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I've been toying with the idea of recording Love Her and Despair as a book on tape.

Once upon a time, I was an amateur bard performing songs and stories. But now, asthma and sinusitis have given me a nasal and breathless delivery. I never could manage reading dialog and action very well; I was better at a folktale delivery where one didn't have to indicate change of speaker.

Option 2 is to use NaturalReader software to create Mp3s artificially. The pronunciation editor is flaky-- rather than let me type phonics, I have to try various misspellings and hope it gets one of them right-- and sometimes it gets the emphasis in a word or sentence incorrect. But on the whole, it does a remarkably good job.

Either way, I have to do a certain amount of editing and processing to get a passable recording, snipping out my stammers and pops or beating on Heather's wonky pronunciations and pacing to the extent that I can.

So here's recordings for Chapter 44 of Love Her and Despair, broken into two chunks since it's a long chapter:

Live recording: Part One | Part Two
Text-to-Speech: Part One | Part Two

Poll #1651551 Bad voice acting, yay!

Which is the easiest to listen to?

Auronlu's: asthma, sinusitis, and Shatneresque voice acting notwithstanding, I prefer a human
7(87.5%)
Computer: Heather's got a yummy voice, even with the occasional timing and pronunciation glitches
0(0.0%)
Advent Children's godawful English dub
1(12.5%)
 

Comments

( 8 comments — Leave a comment )
melchar
Dec. 1st, 2010 12:14 pm (UTC)
No mp3 player here (no cell phone or ebook reader either - which is why I like pdfs :)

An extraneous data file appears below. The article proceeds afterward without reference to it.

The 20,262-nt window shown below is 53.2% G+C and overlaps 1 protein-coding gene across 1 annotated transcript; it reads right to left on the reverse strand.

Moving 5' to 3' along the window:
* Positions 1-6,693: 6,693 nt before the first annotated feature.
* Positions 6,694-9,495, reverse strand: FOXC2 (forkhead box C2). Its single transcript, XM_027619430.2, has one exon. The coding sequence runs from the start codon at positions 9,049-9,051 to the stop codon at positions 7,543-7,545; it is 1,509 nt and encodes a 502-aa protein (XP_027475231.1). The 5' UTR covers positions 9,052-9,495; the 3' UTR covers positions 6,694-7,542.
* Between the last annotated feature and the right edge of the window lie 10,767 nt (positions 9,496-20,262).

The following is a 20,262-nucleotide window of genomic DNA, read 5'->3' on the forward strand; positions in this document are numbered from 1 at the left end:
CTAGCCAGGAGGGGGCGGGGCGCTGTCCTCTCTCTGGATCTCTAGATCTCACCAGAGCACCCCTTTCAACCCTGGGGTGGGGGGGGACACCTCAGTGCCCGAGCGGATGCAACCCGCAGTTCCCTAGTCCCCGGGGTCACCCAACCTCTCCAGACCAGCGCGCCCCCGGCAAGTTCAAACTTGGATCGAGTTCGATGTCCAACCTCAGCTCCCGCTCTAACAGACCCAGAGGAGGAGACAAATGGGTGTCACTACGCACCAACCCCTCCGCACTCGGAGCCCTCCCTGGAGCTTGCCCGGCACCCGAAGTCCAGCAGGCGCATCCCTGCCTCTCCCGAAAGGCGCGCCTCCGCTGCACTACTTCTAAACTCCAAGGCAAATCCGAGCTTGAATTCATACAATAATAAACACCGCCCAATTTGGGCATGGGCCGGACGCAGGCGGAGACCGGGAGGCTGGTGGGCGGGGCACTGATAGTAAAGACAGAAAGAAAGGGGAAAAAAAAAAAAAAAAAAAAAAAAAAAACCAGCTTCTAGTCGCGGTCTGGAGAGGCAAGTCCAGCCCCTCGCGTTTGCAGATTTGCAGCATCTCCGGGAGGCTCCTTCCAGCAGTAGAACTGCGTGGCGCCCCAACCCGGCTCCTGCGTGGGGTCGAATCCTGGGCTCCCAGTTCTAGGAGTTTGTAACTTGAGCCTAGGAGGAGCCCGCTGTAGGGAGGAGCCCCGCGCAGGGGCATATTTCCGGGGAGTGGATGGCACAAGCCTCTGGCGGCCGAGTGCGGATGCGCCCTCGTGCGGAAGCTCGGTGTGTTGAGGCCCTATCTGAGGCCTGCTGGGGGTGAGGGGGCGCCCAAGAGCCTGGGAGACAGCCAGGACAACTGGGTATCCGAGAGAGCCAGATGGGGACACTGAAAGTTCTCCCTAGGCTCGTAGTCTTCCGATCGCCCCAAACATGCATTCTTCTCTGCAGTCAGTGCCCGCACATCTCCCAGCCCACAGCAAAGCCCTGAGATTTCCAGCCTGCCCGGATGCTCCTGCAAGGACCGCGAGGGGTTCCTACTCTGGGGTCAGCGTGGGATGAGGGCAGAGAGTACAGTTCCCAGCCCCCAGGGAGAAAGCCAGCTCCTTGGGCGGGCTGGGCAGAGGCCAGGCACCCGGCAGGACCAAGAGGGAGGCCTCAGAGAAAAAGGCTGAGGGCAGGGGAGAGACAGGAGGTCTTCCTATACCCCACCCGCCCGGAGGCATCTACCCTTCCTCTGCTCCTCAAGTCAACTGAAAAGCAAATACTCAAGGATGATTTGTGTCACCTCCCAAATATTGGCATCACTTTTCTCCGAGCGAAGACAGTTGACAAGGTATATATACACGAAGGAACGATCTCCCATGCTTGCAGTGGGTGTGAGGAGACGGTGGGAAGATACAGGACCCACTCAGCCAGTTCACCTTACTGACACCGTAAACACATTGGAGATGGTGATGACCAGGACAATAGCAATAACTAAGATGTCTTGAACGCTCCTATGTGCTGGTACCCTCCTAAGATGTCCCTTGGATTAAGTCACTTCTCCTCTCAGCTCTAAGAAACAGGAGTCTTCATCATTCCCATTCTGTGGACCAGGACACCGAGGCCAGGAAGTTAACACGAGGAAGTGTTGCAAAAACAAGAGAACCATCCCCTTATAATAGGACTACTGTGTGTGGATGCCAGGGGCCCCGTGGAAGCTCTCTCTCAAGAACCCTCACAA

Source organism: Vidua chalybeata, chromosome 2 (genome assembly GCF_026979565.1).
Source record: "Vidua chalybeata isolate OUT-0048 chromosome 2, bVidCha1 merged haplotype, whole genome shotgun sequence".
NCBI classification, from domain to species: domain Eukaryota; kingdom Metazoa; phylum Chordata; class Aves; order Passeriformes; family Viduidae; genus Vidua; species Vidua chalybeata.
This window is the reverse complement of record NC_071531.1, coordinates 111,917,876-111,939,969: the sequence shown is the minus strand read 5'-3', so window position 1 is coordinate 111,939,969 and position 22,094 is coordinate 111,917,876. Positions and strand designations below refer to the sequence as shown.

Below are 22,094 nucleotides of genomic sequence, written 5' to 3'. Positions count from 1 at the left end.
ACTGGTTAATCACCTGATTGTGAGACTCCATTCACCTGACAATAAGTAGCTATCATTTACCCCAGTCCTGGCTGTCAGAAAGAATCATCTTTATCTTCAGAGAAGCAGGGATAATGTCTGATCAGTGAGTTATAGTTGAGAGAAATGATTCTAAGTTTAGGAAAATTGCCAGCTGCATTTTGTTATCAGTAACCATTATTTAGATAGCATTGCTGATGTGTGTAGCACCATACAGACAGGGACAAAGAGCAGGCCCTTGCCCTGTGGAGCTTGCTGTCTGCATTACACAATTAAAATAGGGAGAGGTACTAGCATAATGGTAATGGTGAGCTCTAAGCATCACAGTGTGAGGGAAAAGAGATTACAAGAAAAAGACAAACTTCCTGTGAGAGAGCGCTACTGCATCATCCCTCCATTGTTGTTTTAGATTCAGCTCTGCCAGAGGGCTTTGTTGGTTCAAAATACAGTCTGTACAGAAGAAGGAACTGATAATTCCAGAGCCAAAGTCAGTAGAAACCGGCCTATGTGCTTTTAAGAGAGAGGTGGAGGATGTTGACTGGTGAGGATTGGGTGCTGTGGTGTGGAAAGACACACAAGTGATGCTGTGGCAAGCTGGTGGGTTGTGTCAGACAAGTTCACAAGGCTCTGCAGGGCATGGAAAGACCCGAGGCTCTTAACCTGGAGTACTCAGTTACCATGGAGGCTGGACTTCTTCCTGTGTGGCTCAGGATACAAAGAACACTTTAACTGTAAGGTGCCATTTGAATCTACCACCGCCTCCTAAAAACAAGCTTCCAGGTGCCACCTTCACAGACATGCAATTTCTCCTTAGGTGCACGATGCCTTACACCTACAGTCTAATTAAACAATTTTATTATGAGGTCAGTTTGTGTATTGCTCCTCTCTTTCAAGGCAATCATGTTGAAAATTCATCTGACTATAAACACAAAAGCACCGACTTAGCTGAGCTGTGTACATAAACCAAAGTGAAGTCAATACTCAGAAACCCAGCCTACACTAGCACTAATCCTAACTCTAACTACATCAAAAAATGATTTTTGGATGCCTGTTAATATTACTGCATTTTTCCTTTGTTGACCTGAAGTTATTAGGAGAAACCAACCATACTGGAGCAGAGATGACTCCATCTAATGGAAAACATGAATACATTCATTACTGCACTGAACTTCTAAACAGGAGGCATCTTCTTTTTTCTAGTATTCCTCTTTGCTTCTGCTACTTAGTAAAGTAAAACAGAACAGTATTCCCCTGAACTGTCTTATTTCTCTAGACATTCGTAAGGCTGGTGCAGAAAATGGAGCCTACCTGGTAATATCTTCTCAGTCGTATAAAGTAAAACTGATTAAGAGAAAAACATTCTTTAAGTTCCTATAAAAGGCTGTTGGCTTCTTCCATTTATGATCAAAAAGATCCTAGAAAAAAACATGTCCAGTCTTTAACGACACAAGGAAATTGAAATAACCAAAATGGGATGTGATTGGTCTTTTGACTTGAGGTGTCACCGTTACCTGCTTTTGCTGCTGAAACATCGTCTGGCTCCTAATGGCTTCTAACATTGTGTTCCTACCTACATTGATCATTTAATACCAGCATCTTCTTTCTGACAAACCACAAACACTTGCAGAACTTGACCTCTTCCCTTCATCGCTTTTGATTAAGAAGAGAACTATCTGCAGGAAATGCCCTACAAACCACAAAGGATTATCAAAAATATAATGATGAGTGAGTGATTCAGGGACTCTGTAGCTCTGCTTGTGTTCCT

(Deleted comment)
sissyhiyah
Dec. 1st, 2010 04:37 pm (UTC)
No offense to the pro, but I like your voice better.
muggy_mountain
Dec. 1st, 2010 05:38 pm (UTC)
Your voice, like a thousand times over. You've got intonations the computer can't replicate. Just in that sample, I heard undertones of emotion in the dialogue that I didn't detect when I read it. Not for the fault of the writing, but there definitely exists an appeal in listening to it.
samuraiter
Dec. 1st, 2010 11:54 pm (UTC)
Speaking as a fellow Shatnerian, I approve.
owlmoose
Dec. 2nd, 2010 05:22 am (UTC)
Definitely agree with the consensus of real human voice. The glitches and lack of emotion on the computer voice jumped out at me right away -- I couldn't listen for more than a few seconds.

Don't knock your reading skills, either; your bardic retelling of FFX is still one of my favorite fanworks ever.
auronlu
Dec. 2nd, 2010 06:09 am (UTC)
Well, obviously, I need to start reading again to get my breath-work back!

This is what I've lost. I had lousy mikes and too much reverb, but LISTEN to what my voice was like before all those years of sinus infections:

SIlly little song written for the bards' guild in Rivendell in the style of The Hobbit elves

Pippin's Song in Elvish -- my translation ("Home is behind / the world ahead / and there are many paths to tread / through shadows til the edge of night / until the stars are all alight / mist and shadows / cloud and shade / all shall fade, all shall fade" )

Bread and Roses recorded in 1996 in a noisy apartment

Tale of Two Jackals - my retelling of an ancient Egyptian folktale

It makes me wistful to hear those recordings now, even though I was embarrassed about them back then. I had no training, and I had crackle pops and made all kinds of amateur mistakes, but dammit, I had a pleasant voice once!

Edited at 2010-12-02 06:11 am (UTC)
owlmoose
Dec. 2nd, 2010 02:59 pm (UTC)
These are lovely, particularly the story, and I enjoyed them, so thank for the links! But I'm not hearing whatever comparative faults I'm supposed to be hearing in the newer readings. I like them just as well.

(Now I'm sure you're going to be tempted to enumerate them ;) but many years of choral singing lead me to advise you not to do so. Of course the performer is going to know where the flaws are, but the audience doesn't know what to listen for, and chances are they went right by... unless you point them out.)

Also, I often prefer audiobooks of author's reading their own work, even over professional actors/readers, because they know things about the intended emotional impact that a reader might not.
( 8 comments — Leave a comment )
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